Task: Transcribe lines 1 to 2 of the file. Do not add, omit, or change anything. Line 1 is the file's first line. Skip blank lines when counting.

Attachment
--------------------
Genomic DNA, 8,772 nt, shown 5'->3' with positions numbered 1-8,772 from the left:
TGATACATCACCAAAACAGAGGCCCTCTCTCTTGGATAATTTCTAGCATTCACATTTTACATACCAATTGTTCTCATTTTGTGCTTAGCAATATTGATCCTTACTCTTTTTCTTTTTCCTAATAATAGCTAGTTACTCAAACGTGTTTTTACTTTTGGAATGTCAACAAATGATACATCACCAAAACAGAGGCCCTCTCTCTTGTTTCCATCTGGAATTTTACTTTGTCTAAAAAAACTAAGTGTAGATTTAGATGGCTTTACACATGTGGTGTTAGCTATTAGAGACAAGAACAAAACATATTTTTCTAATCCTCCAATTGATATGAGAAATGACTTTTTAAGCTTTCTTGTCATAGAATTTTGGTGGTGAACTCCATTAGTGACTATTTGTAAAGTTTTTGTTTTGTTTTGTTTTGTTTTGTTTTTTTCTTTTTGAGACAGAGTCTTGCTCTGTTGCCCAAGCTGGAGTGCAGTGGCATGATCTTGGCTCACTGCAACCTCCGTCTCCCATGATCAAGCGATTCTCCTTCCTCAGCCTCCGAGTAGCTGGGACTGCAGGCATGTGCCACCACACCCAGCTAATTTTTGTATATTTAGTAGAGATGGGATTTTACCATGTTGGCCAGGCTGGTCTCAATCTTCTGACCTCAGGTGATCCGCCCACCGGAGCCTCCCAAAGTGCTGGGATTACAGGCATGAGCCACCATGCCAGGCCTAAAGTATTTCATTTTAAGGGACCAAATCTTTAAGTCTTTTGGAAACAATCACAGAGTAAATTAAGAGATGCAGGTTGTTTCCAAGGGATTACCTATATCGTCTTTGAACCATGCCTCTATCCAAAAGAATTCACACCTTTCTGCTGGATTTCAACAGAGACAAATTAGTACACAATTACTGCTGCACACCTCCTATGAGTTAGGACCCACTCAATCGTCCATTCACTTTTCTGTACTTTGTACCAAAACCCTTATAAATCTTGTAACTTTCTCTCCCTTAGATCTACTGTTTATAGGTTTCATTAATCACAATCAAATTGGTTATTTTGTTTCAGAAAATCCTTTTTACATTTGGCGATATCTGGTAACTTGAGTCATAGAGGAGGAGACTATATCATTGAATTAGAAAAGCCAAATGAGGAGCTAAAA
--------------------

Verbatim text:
Genomic DNA, 8,772 nt, shown 5'->3' with positions numbered 1-8,772 from the left:
TGATACATCACCAAAACAGAGGCCCTCTCTCTTGGATAATTTCTAGCATTCACATTTTACATACCAATTGTTCTCATTTTGTGCTTAGCAATATTGATCCTTACTCTTTTTCTTTTTCCTAATAATAGCTAGTTACTCAAACGTGTTTTTACTTTTGGAATGTCAACAAATGATACATCACCAAAACAGAGGCCCTCTCTCTTGTTTCCATCTGGAATTTTACTTTGTCTAAAAAAACTAAGTGTAGATTTAGATGGCTTTACACATGTGGTGTTAGCTATTAGAGACAAGAACAAAACATATTTTTCTAATCCTCCAATTGATATGAGAAATGACTTTTTAAGCTTTCTTGTCATAGAATTTTGGTGGTGAACTCCATTAGTGACTATTTGTAAAGTTTTTGTTTTGTTTTGTTTTGTTTTGTTTTTTTCTTTTTGAGACAGAGTCTTGCTCTGTTGCCCAAGCTGGAGTGCAGTGGCATGATCTTGGCTCACTGCAACCTCCGTCTCCCATGATCAAGCGATTCTCCTTCCTCAGCCTCCGAGTAGCTGGGACTGCAGGCATGTGCCACCACACCCAGCTAATTTTTGTATATTTAGTAGAGATGGGATTTTACCATGTTGGCCAGGCTGGTCTCAATCTTCTGACCTCAGGTGATCCGCCCACCGGAGCCTCCCAAAGTGCTGGGATTACAGGCATGAGCCACCATGCCAGGCCTAAAGTATTTCATTTTAAGGGACCAAATCTTTAAGTCTTTTGGAAACAATCACAGAGTAAATTAAGAGATGCAGGTTGTTTCCAAGGGATTACCTATATCGTCTTTGAACCATGCCTCTATCCAAAAGAATTCACACCTTTCTGCTGGATTTCAACAGAGACAAATTAGTACACAATTACTGCTGCACACCTCCTATGAGTTAGGACCCACTCAATCGTCCATTCACTTTTCTGTACTTTGTACCAAAACCCTTATAAATCTTGTAACTTTCTCTCCCTTAGATCTACTGTTTATAGGTTTCATTAATCACAATCAAATTGGTTATTTTGTTTCAGAAAATCCTTTTTACATTTGGCGATATCTGGTAACTTGAGTCATAGAGGAGGAGACTATATCATTGAATTAGAAAAGCCAAATGAGGAGCTAAAA